The Andersons Inc., an Ohio-based agribusiness, raised roughly $86.4 million through a railcar lease securitization. The deal funds the acquisition of three fleets of railcars operated in three countries - Mexico, Canada and the U.S. - by three corresponding newly created subsidiaries of the Andersons Rail Group. The Andersons will act as servicer.
Each of the subsidiaries of the Andersons is a co-seller to the securitization, issuing its interests in the acquired railcars and the cash flows tied to the leases through three SPEs, called NARCAT (U.S.), NARCAT Mexico, and CARCAT (in Canada). These then issue the interests into a separate trust, called TOP CAT, which sells notes to the investor group. The transaction is broken into four parts, three A classes and a B class (see scorecard p. 41, 2/16/04). MBIA wraps the top three classes of the four-part deal. The A-3 class is structured to suit Canadian investors, and is paid by the CARCAT cash flow exclusively (unless the MBIA policy is drawn), and will be sold only in that jurisdiction.
"Since 2001, MBIA has captured over 75% of the wrapped rail equipment structured finance market, working with independent rail equipment lessors, Class I Railroads and rail equipment manufacturers," John Morris, a director at MBIA in the financial and operating assets group. "Given our experience, we welcomed the opportunity to provide structural and legal solutions to complex jurisdictional and withholding tax issues involving the U.S., Canada and Mexico."
BB&T Capital Markets, BMO Nesbitt Burns and CapStone Investments underwrote the deal.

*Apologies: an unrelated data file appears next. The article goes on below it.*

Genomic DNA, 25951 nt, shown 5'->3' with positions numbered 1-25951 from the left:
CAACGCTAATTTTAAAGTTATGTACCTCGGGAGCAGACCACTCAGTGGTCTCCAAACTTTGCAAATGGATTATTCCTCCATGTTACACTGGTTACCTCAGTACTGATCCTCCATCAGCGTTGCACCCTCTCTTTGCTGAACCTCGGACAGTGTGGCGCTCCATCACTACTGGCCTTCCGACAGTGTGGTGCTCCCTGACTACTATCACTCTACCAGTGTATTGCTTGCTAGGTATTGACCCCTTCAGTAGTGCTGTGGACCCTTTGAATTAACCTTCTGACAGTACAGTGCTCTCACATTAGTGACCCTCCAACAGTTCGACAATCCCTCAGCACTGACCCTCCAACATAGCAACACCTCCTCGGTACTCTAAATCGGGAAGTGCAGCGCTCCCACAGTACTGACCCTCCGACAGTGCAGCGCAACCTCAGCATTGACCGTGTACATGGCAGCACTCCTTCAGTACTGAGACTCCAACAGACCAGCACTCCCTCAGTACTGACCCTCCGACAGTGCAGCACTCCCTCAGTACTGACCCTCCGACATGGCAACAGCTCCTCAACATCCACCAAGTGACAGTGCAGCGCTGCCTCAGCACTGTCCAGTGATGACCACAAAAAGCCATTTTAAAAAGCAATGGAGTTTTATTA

In total, about 6,700 railcars worth $92 million back the deal, with an average economic useful life of 18 years remaining (the average useful life is estimated at 36 years total). About 24% of the railcars are in triple-net lease arrangements with the lessees, while 32% are in partial or modified "full-service" lease arrangements. At the offering date, 87% of the fleet was being leased. There were also 48 locomotives in the pool. Less than 5% of the railcars are located in Mexico.
The transaction allowed the Andersons to purchase the railcar assets of Railcar Inc. and Progress Rail Servicers, both subsidiaries of Progress Energy. The intended acquisition of these assets was announced last March.
There are several unique aspects to this transaction, sources said. The most obvious challenge was structuring the deal to capture revenue streams coming out of three jurisdictions simultaneously. While the three SPVs are liable to all the notes, in order to minimize the amount of cash flow flowing cross border (and to minimize withholding taxes), structurers had to match the cash flow coming from each of the countries to the interests purchased by TOP CAT holding Co, the note-issuing vehicle.
Also unique to an operating asset securitization, the assets are
on average 18 years into their economically useful lives (which is about halfway through). Generally, transactions of this nature include newer assets, said one source familiar with the sector.
While the cash flow schedule will pay down the notes in order of seniority, the proceeds from cars that are destroyed, sold, retired or scrapped will pass through as principal for the A-3 class - a duel amortization schedule. This is similar to other operating transactions.